Glenn Right. I don’t think I’m going to be heading my car towards His car.

Penn I don’t think so. I’m just saying if it does, wouldn’t that be great? My buddy, Penn, helped me out here.

Texas Democratic gubernatorial nominee Robert Francis "Beto" O’Rourke's disgusting and obviously-staged political stunt during a press conference about the Ross Elementary School massacre is just another of the many ways that prove the man is "human trash," Glenn Beck and Stu Burguiere agreed on the radio program Thursday.

"Beto is human trash. He is scum. He is the scum of the earth, the lowest form of humanity our society can produce," Stu said in response to a video clip of O'Rourke heckling Gov. Greg Abbott in the middle of an update on the tragic mass killing in Uvalde. "This was obviously staged from the beginning ... clearly planned. Even CBS News pointed it out it was blatantly a staged event. And this guy [O'Rourke], because he wants more power and more money, decided that this event was about him. He wanted to make the [deaths] of 19 children and teachers all about Beto O'Rourke because he is human scum. He is the worst form of life imaginable on this Earth."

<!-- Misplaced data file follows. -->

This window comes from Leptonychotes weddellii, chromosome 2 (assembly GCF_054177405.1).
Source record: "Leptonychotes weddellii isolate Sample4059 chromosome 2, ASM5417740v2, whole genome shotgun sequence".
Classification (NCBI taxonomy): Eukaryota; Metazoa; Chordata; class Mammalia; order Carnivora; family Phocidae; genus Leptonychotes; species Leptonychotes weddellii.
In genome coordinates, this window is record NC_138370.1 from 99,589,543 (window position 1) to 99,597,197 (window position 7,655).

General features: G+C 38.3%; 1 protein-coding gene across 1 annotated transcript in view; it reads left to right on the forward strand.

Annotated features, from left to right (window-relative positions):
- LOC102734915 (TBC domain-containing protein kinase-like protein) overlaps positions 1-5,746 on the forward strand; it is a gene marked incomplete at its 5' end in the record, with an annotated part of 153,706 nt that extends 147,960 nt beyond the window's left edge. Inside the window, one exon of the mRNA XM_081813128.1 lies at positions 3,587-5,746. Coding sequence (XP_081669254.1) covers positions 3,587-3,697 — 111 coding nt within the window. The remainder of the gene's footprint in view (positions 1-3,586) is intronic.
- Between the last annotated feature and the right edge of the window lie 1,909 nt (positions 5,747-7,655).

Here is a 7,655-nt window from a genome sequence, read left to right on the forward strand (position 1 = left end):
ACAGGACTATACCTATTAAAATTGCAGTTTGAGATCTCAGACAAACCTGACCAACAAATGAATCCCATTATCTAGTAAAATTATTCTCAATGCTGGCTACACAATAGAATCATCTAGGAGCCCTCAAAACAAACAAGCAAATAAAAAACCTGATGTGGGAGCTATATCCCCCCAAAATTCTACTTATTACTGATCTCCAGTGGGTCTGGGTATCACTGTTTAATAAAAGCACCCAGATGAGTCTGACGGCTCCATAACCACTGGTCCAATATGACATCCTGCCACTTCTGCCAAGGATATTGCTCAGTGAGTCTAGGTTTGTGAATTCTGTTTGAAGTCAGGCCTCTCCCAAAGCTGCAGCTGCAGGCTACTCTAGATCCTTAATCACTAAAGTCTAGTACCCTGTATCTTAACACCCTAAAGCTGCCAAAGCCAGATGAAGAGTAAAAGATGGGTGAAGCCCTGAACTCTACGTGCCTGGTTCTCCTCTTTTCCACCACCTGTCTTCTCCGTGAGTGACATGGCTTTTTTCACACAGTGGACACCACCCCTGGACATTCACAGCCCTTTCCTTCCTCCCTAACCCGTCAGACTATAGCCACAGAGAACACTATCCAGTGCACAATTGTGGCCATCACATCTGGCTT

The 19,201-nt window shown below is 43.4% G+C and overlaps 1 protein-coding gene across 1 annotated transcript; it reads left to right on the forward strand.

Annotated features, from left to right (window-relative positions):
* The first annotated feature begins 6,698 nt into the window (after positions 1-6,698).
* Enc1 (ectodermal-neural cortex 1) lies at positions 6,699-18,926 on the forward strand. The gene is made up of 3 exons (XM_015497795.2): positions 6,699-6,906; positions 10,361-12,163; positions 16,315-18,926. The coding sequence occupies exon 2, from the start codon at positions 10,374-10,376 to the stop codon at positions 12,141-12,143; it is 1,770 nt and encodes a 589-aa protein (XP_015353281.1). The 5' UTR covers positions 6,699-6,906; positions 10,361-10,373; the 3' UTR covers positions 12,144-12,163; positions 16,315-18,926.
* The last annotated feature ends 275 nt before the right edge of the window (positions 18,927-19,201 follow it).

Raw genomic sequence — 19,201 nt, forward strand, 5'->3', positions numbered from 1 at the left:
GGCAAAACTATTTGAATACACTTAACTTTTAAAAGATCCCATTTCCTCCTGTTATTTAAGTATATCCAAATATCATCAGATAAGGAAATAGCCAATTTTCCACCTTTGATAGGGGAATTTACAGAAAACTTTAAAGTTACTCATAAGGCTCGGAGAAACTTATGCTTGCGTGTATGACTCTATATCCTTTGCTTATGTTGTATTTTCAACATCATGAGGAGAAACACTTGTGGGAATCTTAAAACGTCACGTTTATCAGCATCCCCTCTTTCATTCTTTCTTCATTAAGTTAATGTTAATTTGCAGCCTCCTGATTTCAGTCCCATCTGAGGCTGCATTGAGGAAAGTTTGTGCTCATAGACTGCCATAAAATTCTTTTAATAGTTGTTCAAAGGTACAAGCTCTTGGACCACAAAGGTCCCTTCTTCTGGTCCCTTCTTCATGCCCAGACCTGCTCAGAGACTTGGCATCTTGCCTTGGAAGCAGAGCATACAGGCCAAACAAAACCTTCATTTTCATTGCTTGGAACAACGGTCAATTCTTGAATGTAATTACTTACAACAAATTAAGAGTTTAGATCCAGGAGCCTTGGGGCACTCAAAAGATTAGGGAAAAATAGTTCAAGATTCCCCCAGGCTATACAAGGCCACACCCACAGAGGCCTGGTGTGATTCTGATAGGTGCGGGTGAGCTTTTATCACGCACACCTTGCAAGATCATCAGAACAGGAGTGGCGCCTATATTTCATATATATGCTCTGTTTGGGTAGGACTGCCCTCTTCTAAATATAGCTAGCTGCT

Democrats like O'Rourke have been quick to use the tragic deaths of 19 children to advance their own pro-gun law political agendas, particularly "red flag" laws that would empower courts to take guns away from "potentially dangerous" people

"You want a solution? Stop selling AR-15s in the state of Texas. You want a solution? Have universal background checks. We don't have them. You want a solution? Red flag laws or extreme risk protection orders, which stop a shooting before it happens," O'Rourke shouted after being escorted out of the press conference.

Glenn wasn't buying O'Rourke's "righteous indignation," especially as his own resurfaced writings qualify as the "ultimate red flag for any red flag law." As a teen, O'Rourke wrote about hacking, overthrowing the government, and, most disturbingly, murdering children by running over them with his car.

Glenn read an excerpt from a fiction O'Rourke wrote when he was 15 years old: